Wednesday, August 5, 2015

Will Chinese Market Drop Impact Yuan Inclusion in the SDR Basket?

The recent plunge in the Chinese stock market has caused some to question if this will impact the IMF decision to include the Yuan in the SDR currency basket. IMF Director Lagarde says she doesn't think so. Alasdair Macleod wonders if it might cause China to revert to "Plan B" (Gold). You see both points of view in the articles below. 

(Note: There is some breaking news on this which came out after this article was written, see note below. I decided to go ahead and run this article even though the IMF has now announced a delay in reviewing the Yuan).


China Still on Track for Reserve Status Bid says IMF

"China's interventions to stem its stock market turmoil should not derail its bid to gain reserve status for its currency, the International Monetary Fund managing director has said, predicting that the country's economy is strong enough to withstand the equity ruckus. 
Christine Lagarde endorsed Beijing's efforts to calm its stock market, playing down the declines in Shanghai to date as she pointed out that the market was still up 80 per cent on a year ago.
"We believe that the Chinese economy is resilient and strong enough to withstand that kind of significant variation in the markets," she said in an online question and answer session. 
China is seeking to gain admission for the renminbi to the IMF's basket of currencies making up its special drawing rights, or SDRs. The SDRs are funds that member countries can draw on in a crisis, and the inclusion of the Chinese currency in the basket of elite currencies would be an endorsement of its efforts to open up its financial system and a boost to the country's prestige."

"Bubbles collapse, period; and government interventions don't stop them. Furthermore, we are beginning to see a crack widen in the foundations of China's capital markets that could end up undermining the whole economy.

Since the government owns the banking system, some of the knock-on effects will doubtless be concealed. A consequence for China is that domestic financial instability could threaten her current plans for the international development of her currency. Here the timing couldn't be worse, because in a few months the IMF is due to announce its decision about the inclusion of the renminbi in the SDR*. The odds were in favour of China succeeding in this quest, on the basis that China was deemed to have fulfilled the necessary conditions, and the IMF itself has been supportive.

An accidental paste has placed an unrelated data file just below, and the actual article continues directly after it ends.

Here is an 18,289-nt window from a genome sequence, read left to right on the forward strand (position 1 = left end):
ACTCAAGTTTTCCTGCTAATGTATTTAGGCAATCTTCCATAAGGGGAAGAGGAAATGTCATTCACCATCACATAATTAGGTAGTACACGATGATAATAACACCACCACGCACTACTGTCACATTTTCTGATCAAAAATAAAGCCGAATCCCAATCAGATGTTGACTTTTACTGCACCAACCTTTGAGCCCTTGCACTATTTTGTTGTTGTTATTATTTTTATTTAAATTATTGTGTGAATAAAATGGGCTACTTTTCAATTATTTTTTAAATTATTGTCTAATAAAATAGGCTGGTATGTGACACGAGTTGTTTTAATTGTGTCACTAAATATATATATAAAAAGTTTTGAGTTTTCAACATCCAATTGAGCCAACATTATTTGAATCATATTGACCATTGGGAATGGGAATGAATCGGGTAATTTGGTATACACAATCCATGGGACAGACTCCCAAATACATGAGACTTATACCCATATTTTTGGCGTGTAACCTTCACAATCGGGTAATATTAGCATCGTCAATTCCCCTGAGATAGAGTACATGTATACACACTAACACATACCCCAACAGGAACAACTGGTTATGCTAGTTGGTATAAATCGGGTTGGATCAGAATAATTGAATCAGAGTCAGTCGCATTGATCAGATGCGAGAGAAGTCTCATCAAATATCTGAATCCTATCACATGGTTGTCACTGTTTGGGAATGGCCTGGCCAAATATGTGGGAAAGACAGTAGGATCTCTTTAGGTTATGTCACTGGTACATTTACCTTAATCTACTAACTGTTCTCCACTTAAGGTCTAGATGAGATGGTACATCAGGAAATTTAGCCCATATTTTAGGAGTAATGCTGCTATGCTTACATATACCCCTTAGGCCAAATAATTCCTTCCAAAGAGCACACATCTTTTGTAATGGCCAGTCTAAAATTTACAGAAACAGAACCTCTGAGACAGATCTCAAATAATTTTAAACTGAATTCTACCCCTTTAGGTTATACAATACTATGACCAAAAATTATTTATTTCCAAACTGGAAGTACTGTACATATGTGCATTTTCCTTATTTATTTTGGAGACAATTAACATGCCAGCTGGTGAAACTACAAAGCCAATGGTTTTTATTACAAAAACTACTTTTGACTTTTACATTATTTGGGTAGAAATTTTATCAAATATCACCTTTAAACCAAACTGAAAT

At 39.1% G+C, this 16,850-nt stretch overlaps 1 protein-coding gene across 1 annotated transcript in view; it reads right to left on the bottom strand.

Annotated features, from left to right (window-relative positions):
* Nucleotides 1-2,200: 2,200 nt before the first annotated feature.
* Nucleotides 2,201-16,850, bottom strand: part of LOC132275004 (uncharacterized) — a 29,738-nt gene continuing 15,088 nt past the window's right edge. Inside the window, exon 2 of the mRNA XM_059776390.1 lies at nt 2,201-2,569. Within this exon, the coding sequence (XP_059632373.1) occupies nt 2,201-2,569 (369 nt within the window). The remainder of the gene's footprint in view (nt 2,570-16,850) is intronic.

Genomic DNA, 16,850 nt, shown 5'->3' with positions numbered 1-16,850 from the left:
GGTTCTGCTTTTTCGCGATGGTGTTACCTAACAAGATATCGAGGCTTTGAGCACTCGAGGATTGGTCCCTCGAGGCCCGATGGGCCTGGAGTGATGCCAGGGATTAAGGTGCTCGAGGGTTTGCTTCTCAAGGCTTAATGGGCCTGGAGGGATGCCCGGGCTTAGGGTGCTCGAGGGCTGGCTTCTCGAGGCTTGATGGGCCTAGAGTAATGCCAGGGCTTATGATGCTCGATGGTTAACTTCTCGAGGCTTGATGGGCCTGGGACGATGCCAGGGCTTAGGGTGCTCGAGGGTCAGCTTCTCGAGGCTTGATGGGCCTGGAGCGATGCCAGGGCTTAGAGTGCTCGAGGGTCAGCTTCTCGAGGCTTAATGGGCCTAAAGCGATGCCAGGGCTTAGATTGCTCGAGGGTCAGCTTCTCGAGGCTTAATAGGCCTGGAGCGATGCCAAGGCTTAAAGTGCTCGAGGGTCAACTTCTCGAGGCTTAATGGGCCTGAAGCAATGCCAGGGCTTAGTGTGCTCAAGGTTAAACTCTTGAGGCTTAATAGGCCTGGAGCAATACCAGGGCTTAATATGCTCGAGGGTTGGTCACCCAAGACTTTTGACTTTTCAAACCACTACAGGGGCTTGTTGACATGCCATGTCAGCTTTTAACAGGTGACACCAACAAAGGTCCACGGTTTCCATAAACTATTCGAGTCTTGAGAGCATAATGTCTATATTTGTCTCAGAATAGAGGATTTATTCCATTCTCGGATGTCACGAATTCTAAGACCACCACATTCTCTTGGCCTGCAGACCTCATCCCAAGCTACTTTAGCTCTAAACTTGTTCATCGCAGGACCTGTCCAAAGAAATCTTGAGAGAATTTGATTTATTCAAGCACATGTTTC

A 1929-style collapse in China's stock markets would change this delicate balance. In mainstream macroeconomic theory, the only way China can resolve her excessive financial imbalances is to devalue the renminbi against other SDR currencies, hardly a good start for a new member. The IMF, probably egged on by the Americans, could be forced to defer its decision again, reviewing it in 2020.

This would be a bad outcome, given China has set her sights on joining the IMF's top table. There can be little doubt that the recent announcement increasing her gold reserves by only 600 tonnes was made in the context of her desire for the currency to be included in the SDR. If she is rejected, China could swing the emphasis more firmly towards gold, which she owns and mines in abundance."


My added comments:

These articles are supportive of the blog article we did recently which looks at the current apparent sparring between the IMF and China. It also confirms that what happens with the IMF decision on including the Yuan into the SDR basket is a key event to follow. (see breaking news note below)

added note: Breaking news: Reuters is reporting the IMF will delay inclusion of the Yuan into the SDR until September 2016.  This article was written before this news brokeWe will do a full blog post on this news soon to look at what this may mean. It will include a comment by Jim Rickards on this news given for readers here.

Here is the official IMF comment on this:

IMF Survey: Why is staff proposing an extension of the current SDR basket?
Tiwari: To put this in context, the current SDR basket expires at the end of this year. We are proposing extending the current SDR basket by nine months until September 30, 2016. This is in response to feedback from SDR users on the desirability of avoiding changes in the basket at the end of the calendar year and facilitating continued smooth functioning of SDR-related operations. An extension of nine months would also allow users to adjust to a potential changed basket composition should the Executive Board decide to include the RMB.
The proposed extension, which will be decided by the Executive Board later this month, would not in any way prejudge the timing of conclusion or outcome of the review.

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